5 aggressive driving behaviors that should be avoided
One of the greatest hazards on Chicago’s roads is aggressive drivers. Although Illinois currently has no formal aggressive driving laws in place, many of the behaviors that would be covered under that provision are still prohibited because of their increased potential for accidents. A car accident attorney in Chicago may see many aggressive driving accident victims in just a single year.
When motorists are aggressive, they can cause accidents in just a few short moments. The aggression may also escalate following a crash and result in additional dangerous situations between drivers. A Marion, Ohio, mother was recently killed when her husband and another driver engaged in an aggressive back-and-forth. According to The Marion Star, law enforcement officers determined that the drivers of two vehicles were reportedly driving aggressively, swerving in and out of traffic, and yelling at each other.
Eventually the two vehicles collided near a bridge, causing the woman’s car to flip. The 43-year-old mother, who was not wearing a seat belt, was pronounced dead at the scene. Her husband and the other male driver were both charged with aggravated vehicular homicide.
Not all examples of aggressive driving are so extreme, but they do play an equally significant role in contributing to car collisions. Consider the following five aggressive driving behaviors that all motorists should avoid to stay safe on the road.
Speeding is one of the most dangerous aggressive driving practices in which motorists can engage. According to the National Highway Traffic Safety Administration, speeding is responsible for around 30 percent of car collision fatalities every year nationally. In Illinois, that number is consistently closer to 48 percent.
While it may seem harmless to speed a few mph over the legal limit, motorists should understand that those limits are not set arbitrarily. The road type, average weather conditions and location are all factors that influence a speed limit for a certain area. If motorists are speeding, they may be unable to safely operate their vehicles in many normal situations. Drivers who are speeding are also more likely to fail to stop in time to avoid a collision.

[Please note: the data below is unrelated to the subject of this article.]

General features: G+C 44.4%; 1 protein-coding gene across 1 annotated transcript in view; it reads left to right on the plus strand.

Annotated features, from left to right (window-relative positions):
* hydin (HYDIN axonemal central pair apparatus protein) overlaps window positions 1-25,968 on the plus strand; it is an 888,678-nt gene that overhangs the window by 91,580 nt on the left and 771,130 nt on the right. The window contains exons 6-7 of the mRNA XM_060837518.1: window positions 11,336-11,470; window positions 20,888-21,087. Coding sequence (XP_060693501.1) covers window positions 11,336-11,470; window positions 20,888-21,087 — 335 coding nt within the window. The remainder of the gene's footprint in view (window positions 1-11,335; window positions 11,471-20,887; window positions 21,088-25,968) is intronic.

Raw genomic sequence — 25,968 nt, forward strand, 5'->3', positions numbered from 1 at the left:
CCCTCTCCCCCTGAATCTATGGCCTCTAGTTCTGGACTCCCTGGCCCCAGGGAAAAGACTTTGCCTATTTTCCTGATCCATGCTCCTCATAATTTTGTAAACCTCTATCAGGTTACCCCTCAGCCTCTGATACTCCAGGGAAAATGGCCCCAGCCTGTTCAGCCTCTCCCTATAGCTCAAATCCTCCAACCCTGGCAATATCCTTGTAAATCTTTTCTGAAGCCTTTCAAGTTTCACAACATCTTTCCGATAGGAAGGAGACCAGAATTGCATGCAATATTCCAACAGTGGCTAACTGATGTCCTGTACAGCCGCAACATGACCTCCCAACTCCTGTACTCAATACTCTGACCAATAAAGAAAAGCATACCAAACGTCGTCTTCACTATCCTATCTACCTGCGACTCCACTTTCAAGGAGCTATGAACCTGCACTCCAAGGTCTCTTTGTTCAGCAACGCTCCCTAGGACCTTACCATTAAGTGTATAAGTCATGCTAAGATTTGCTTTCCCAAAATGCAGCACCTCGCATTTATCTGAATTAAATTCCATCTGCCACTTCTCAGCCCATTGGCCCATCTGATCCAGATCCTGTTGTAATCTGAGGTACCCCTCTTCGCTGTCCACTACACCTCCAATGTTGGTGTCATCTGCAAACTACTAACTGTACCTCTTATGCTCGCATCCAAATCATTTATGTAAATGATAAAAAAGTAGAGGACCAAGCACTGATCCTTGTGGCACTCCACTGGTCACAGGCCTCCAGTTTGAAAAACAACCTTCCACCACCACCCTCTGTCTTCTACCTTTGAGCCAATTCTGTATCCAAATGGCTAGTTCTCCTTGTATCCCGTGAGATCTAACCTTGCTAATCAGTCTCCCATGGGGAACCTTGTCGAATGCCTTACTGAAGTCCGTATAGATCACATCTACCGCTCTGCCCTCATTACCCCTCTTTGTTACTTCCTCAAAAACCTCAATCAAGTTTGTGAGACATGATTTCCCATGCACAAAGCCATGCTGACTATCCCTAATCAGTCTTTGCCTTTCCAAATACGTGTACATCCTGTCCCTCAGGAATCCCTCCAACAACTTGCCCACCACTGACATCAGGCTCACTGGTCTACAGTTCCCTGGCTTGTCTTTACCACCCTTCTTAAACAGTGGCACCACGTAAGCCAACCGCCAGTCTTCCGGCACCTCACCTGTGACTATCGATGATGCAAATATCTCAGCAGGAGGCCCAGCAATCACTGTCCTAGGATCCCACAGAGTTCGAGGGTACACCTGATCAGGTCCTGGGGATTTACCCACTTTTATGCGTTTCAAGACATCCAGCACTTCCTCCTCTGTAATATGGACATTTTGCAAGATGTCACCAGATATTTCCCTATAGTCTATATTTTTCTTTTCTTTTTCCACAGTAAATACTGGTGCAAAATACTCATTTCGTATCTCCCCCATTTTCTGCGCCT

Speeding and tailgating often go hand in hand. According to DC.gov, tailgating occurs when motorists are too impatient to follow other vehicles at a safe distance. Instead, they leave very little room between the rear bumper of the vehicle in front of them and the front fender of their own car.
Motorists may be called upon at any moment to stop their vehicles. If this stop is abrupt and a car is tailgating, the driver may not even have time to step on the brake before he or she collides with the rear of the preceding car. The practice may also induce road rage in other drivers, which can escalate quickly to become a deadly situation.
Like most car accidents, those caused by tailgating can result in serious injuries and death. Severe rear-end collisions associated with tailgating can result in broken bones, whiplash, head injuries and other long-lasting medical conditions.
- Weaving through traffic
Lane changes are necessary in most daily driving, but by their very nature are a risk-filled practice. This is because drivers are more likely to be involved in a collision when changing lanes. Improperly placed mirrors and blind spots make it easy to miss drivers who are occupying other lanes. Accidents often occur when motorists are driving reasonably and safely. They are almost guaranteed to occur when drivers begin making unsafe lane changes by recklessly weaving through traffic.
- Being rude
Rude gestures, actions and obscenities are never appropriate while operating a motor vehicle. Moreover, they are likely to result in road rage incidents that can leave motorists beaten, stabbed or shot. Motorists should always understand that they do not know the temperament or potential reaction another driver might have in such a situation. A car accident attorney in Chicago knows that a single rude remark or gesture has led to many escalated situations and accidents which never had to occur.
- Improper passing
Improper passing is something that many drivers do not understand, but which could be considered an aggressive behavior. Also known as passing on the right, improper passing usually occurs on the nation’s highways. In a three lane highway, the designation is as follows:
- Right lane –Those who wish to go at or below the posted speed limit should occupy this lane.
- Middle lane – Motorists who are comfortable going at or slightly above the speed limit generally use the middle lane. They may occasionally move to the left to speed up and pass.
- Left lane – The left lane is designated as the passing lane. Unless a motorist is passing, they should never be to the left.
When motorists pass on the right, they fail to enter the left lane to do the passing. This is potentially dangerous because drivers have greater visibility for lane changes on the left. Moreover, if a motorist sees that another vehicle is tailgating them, they may move to the right, or the slow lane, to allow the pass to occur. If the other vehicle were to also move into the right lane at the exact same time to illegally pass, an accident may occur.
All motorists should reduce their aggression levels prior to getting behind the wheel to ensure that they are not responsible for causing an accident. Unfortunately, many motorists fail to do this every day and cause deadly accidents as a result. Those who have been injured in an accident caused by an aggressive driver should contact a car accident attorney in Chicago for assistance with their claims.